Roger Khan released from Police custody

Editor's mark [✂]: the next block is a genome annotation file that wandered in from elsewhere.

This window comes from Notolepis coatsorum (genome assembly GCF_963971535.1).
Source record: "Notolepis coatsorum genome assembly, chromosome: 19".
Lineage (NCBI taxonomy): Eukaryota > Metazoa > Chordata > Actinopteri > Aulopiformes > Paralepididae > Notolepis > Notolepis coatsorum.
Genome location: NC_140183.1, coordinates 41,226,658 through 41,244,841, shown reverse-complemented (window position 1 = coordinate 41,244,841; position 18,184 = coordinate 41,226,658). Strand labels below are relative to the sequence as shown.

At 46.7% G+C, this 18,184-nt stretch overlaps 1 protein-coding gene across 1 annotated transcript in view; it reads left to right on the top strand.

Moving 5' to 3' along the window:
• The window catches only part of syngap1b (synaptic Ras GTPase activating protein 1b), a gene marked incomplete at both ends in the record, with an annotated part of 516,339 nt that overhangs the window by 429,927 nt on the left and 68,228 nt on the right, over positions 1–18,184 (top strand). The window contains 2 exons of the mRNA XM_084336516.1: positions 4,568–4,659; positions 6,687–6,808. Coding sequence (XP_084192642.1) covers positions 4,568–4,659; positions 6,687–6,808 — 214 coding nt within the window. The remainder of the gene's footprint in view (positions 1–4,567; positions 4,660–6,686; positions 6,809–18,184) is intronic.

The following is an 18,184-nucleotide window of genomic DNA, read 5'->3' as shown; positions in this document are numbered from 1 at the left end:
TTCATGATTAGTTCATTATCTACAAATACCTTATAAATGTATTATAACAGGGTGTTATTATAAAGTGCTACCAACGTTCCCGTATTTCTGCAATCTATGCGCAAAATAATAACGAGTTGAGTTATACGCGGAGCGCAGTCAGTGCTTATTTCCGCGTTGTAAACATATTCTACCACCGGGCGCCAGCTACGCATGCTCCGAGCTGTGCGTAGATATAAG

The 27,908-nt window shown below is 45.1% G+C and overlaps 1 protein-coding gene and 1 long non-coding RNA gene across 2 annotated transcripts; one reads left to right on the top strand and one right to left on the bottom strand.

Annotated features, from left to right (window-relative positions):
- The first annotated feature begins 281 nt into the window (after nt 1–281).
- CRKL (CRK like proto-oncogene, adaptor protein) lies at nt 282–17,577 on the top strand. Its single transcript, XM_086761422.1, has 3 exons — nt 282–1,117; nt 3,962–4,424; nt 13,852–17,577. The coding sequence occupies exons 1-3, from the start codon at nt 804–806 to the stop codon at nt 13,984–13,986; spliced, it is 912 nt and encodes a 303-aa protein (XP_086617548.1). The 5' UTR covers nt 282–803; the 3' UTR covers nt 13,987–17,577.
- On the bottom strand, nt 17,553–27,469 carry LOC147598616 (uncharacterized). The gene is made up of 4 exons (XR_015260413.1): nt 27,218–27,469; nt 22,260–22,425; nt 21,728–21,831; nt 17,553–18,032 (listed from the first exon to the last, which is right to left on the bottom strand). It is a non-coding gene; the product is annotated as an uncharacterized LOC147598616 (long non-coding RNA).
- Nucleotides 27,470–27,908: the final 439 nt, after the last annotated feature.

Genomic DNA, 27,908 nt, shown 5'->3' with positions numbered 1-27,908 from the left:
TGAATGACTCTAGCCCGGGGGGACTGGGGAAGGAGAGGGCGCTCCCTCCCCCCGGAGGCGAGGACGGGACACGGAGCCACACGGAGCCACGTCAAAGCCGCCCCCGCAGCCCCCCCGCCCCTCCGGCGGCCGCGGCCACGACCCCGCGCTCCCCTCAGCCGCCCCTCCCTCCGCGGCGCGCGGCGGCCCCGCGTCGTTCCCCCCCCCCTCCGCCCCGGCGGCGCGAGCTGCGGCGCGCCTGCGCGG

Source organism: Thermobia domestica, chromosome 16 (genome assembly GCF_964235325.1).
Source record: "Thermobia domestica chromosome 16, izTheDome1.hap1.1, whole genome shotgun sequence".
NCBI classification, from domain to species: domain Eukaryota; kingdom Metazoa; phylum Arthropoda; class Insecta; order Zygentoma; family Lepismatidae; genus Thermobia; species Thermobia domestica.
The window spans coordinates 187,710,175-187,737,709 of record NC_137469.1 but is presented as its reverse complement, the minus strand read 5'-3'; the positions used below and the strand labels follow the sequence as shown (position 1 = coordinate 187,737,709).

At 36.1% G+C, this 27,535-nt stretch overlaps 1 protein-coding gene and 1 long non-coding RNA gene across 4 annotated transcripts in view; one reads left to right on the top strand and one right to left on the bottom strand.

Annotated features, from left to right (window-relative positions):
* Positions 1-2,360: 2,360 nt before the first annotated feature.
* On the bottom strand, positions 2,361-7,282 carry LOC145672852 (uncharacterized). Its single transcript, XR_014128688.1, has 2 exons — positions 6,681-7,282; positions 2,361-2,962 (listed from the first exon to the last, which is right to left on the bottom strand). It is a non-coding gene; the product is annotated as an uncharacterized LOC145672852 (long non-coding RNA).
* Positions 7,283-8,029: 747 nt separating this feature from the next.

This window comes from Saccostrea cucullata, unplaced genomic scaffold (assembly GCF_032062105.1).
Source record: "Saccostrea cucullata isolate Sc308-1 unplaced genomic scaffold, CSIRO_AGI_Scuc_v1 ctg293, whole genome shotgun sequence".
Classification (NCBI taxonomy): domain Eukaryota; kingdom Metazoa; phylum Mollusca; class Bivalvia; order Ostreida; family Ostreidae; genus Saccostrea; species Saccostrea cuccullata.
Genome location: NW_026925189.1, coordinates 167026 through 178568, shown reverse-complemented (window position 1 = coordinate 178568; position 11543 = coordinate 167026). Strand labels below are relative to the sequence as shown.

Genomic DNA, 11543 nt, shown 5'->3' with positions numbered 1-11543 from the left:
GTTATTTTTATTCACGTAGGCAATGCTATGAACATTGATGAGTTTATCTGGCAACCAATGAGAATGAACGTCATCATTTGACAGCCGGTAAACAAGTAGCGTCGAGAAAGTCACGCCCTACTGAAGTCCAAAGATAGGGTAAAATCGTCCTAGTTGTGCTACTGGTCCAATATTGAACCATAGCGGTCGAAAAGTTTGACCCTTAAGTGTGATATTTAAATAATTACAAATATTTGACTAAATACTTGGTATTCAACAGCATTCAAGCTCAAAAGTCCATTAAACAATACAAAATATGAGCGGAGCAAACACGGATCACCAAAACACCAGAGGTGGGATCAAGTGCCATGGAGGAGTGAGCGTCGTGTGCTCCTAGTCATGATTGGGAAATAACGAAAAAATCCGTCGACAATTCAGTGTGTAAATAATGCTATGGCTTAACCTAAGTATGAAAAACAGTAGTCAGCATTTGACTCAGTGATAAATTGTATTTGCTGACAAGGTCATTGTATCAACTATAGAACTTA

first_imgShaheed “Roger” Khan, who returned to Guyana on Friday evening from the United States and was immediately taken into Police custody for questioning relating to two murders, was released on station bail after the 72-hour detention period expired.Shaheed “Roger” KhanThis was confirmed by his attorney, Glenn Hanoman, who, during a telephone interview moments after his client was released, said that Khan was placed on $200,000 bail. Khan was released just after midday on Tuesday. He said that his client was told to report to the Criminal Investigations Department (CID) next week.Hanoman could not say whether his client will be returning as a formality owing to his deportation, or as a suspect who is under investigation for the murder of Ronald Waddell and former boxing coach, Donald Allison.“At this time, we are happy that he was granted bail and without a doubt, he will return to the CID headquarters as requested by the Police,” Hanoman stated.Nevertheless, the Police stated that they are continuing their investigation into the involvement of Khan in the two murders.On Monday evening, Hanoman had explained that the 72-hour detention period expired at 01:00h on Tuesday morning.Attorney-at-Law Glenn HanomanHanoman further stated that the Police did not apply to the High Court for an extension of the detention period, which is an indication that there is no evidence against Khan for the two murders for which he was detained and questioned.Immediately upon his return on Friday, Khan was taken into custody and grilled for the murders of Waddell and Allison.Waddell was gunned down in his car outside his seaside Subryanville, Georgetown home in January 10, 2006. Allison, on the other hand, was shot dead outside the Ricola Boxing Gym in Agricola on the East Bank of Demerara, on September 8, 2005. His name was reportedly called as one of the persons who was believed to have been supporting heavily-armed gunmen in Buxton, East Coast Demerara.Khan was jailed in 2009 after he pleaded guilty to arms trafficking, drug trafficking, conspiracy and witness tampering. He was arrested in neighbouring Suriname in June 2006.After serving his sentence, Khan was released from the US prison on July 8, 2019, placed in the custody of US Immigration and Customs Enforcement (ICE), and was held at the Krome Detention Facility in Miami before his deportation.Khan was escorted to Guyana by agents of ICE on Friday last and was handed over to local Police upon his arrival at the Cheddi Jagan International Airport, Timehri. He was then transported to the CID headquarters.last_img read more